Life-Saving Treatment During Lockdown: Sreineang’s Story

May 29, 2021

Life-Saving Treatment During Lockdown: Sreineang’s Story

AHC treats children from all 25 provinces in Cambodia, with many traveling hours at the best of times to receive the care they need. A sustained community transmission of COVID-19 in late February 2021 led Cambodia to a national outbreak. The national and local governments enacted numerous measures in an effort to curb the outbreak, including curfews and lockdowns; one measure affecting many AHC families was an interprovincial travel ban enacted on April 7, 2021. While travel for emergency medical purposes is allowed under the travel ban, the lack of public transportation has created additional barriers for families attempting to get treatment at AHC.

Since the outbreak, AHC has seen a noticeable drop in the number of patients arriving at AHC for treatment. This is especially concerning for Cambodia’s sickest children, particularly those in the Paediatric Intensive Care Unit and Oncology Unit. Read about Sreineang and her family overcoming the challenges presented by the pandemic to receive the life-saving treatment she needed during the lockdown, yet our doctors are concerned for many patients who have not been able to overcome the financial and logistical barriers to arriving at AHC at this time.

12-year-old Sreineang lives in Vernsai district, Ratanak Kiri province with her mother Pisey, two siblings and grandparents. Pisey is a single mom who teaches Khmer Language and Morality Studies in a secondary school. In October 2020, Sreineang became pale and swollen leading her to receive medicine and traditional treatment before being brought to AHC where she was diagnosed with diagnosed with Acute Lymphoblastic Leukaemia (ALL).

Around 30% of childhood cancer patients in Cambodia are diagnosed with ALL, a cancer which affects the child’s blood cells and is fatal if left untreated. ALL requires over three years of chemotherapy treatment which often makes children vulnerable to further complications due to their immunosuppressed state. Sreineang had already begun her intensive treatment, but will require two more years of chemotherapy at the hospital every three months in addition to oral chemotherapy every day.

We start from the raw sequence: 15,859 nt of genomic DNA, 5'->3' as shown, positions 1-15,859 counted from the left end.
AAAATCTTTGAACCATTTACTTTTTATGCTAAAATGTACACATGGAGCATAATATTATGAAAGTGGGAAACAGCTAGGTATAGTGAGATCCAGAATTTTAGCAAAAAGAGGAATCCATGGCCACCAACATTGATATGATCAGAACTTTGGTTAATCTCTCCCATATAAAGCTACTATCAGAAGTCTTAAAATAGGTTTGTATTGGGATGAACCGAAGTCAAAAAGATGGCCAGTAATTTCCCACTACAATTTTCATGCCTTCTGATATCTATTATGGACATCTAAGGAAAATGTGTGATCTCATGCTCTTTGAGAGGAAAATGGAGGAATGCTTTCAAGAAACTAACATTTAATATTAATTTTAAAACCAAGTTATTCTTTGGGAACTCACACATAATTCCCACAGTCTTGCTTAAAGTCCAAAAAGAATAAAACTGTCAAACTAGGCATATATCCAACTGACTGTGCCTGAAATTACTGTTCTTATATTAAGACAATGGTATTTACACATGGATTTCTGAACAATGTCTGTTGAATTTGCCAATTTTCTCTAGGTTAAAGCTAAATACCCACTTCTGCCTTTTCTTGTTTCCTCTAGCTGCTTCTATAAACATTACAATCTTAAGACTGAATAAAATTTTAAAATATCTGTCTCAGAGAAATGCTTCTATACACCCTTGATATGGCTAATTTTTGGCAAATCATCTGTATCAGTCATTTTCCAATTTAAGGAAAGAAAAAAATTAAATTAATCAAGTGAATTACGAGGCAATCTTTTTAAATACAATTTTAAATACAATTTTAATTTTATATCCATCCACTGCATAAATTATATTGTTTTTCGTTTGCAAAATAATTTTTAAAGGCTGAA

Pisey knew that her daughter needed her scheduled treatment and could not wait until the COVID-19 situation improves or the lockdown ends, so she decided to borrow a neighbour’s motorbike since no busses or taxis were available to make the journey. Pisey was also concerned that if she did find a taxi, that the close quarters with other people might mean she would be stopped by the police or forced to quarantine. As a result, Pisey and Sreineang left at 6:00am and drove the motorbike all day and night, needing to pass through many checkpoints, finally arriving in Siem Reap at 11:00pm. The borrowed motorbike was old and difficult for Pisey to drive, even breaking down along the way. Luckily, someone decided to help fix the moto and give her free gasoline since they felt sorry for the mother and child. Pisey was also worried about traveling as a woman alone with her daughter along the deserted highways, but she felt her daughter’s treatment was more important.

Sreineang’s condition has greatly improved since beginning her chemotherapy treatment. However, Pisey is still concerned about returning back to Ratanak Kiri both because the 17 hour journey will be more difficult for Sreineang after her chemotherapy treatment as well as because the mother and daughter will be required to quarantine at home after returning from Siem Reap. Despite the immense challenges, Pisey is grateful for the life-saving treatment saying “I love and trust AHC. All staff members starting from guards at the gates and nurses and doctors are friendly and highly caring with all patients. They always talk nicely to patients and parents, provide good services and have extra activities like drawing and education.”

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